Some Stock-Redemption Considerations in Estate Planning
BY HENRY J. SEBASTIAN Partner, Honolulu Office
Presented before monthly meeting of Hawaii Estate Planning Council, Honolulu—November 1959
THE consideration of stock redemptions, as in the case of other phases of estate planning, should be a team effort. Stock redemptions
can affect many other features of estate planning and can likewise
be affected by many other features. Those features run the gamut from legal effects to fiduciary duties to insurance needs to accounting aspects. This discussion will not cover all of them, but perhaps it will give some idea of the scope. It will touch upon many things outside the responsibility of the accountant, because it is hard to get a perspective of any one group's responsibilities separately.
In the interest of avoiding too much technical discussion in a necessarily technical subject, I have oversimplified the points involved
in some cases. To those of you who recognize the technical shortcomings, as well as to those of you who may dislike the remaining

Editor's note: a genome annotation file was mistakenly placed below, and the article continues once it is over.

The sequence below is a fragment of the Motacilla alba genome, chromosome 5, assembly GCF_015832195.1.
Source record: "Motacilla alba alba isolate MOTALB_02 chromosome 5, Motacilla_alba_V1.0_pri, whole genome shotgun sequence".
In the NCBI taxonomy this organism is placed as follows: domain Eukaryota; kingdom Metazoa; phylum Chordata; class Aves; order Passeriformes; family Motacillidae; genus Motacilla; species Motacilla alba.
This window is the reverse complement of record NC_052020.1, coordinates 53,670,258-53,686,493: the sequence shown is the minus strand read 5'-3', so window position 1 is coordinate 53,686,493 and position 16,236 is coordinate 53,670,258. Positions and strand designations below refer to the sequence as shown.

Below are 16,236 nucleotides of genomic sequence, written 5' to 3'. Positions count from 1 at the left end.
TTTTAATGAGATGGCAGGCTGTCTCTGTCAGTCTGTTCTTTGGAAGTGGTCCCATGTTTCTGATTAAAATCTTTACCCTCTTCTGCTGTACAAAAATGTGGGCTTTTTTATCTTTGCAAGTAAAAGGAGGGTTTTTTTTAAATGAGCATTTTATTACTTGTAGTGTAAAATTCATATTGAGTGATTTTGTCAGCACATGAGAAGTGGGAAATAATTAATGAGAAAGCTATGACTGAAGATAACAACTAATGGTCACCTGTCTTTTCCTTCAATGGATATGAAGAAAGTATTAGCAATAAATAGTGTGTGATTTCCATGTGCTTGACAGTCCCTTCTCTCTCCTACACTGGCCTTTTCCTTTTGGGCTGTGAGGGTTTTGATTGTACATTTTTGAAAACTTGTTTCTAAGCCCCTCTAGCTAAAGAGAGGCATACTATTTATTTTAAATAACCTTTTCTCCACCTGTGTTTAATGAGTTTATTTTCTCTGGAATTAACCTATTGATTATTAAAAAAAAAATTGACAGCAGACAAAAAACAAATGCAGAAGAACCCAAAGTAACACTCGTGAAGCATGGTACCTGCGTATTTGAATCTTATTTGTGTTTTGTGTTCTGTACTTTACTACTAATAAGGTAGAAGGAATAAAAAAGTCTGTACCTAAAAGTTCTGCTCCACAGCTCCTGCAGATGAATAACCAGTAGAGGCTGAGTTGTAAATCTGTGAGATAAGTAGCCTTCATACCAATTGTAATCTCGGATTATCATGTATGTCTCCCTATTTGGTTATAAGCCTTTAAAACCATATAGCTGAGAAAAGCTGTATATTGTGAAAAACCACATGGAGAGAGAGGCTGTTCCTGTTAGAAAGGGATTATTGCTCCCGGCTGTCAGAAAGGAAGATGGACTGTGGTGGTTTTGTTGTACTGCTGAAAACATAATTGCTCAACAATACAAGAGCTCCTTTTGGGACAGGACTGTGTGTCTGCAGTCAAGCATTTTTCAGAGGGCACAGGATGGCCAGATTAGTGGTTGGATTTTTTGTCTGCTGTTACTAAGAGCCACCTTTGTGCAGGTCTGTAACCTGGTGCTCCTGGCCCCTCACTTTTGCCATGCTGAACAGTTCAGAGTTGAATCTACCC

technicalities, I beg your indulgence.
The stigma that attaches generally to stock redemptions by closely held companies can be traced to the actions of taxpayers in the past. In their zeal to lighten the onus of taxation on corporate income distributed to stockholders, they sometimes were guilty of withdrawing the equivalent of cash dividends in the guise of stock redemptions. After straight-forward stock redemptions thus became tainted, even they, as a substitute for dividends, were disguised as something else. Instead of having a corporation redeem its own stock, the ever hopeful stockholders caused a related corporation—either a Sister company or a subsidiary—to buy the stock. Still others, in their pursuit of the elusive capital gains rainbow, attempted to attain their goal via another more devious route.
Since the object of the game is to get cash without surrendering control, or preferably without giving any voting power at all to outsiders, the simple expedient of selling voting stock is automatically disqualified in most cases. Accordingly, schemes were devised to get non-voting stock into shareholders' hands in some sort of tax-free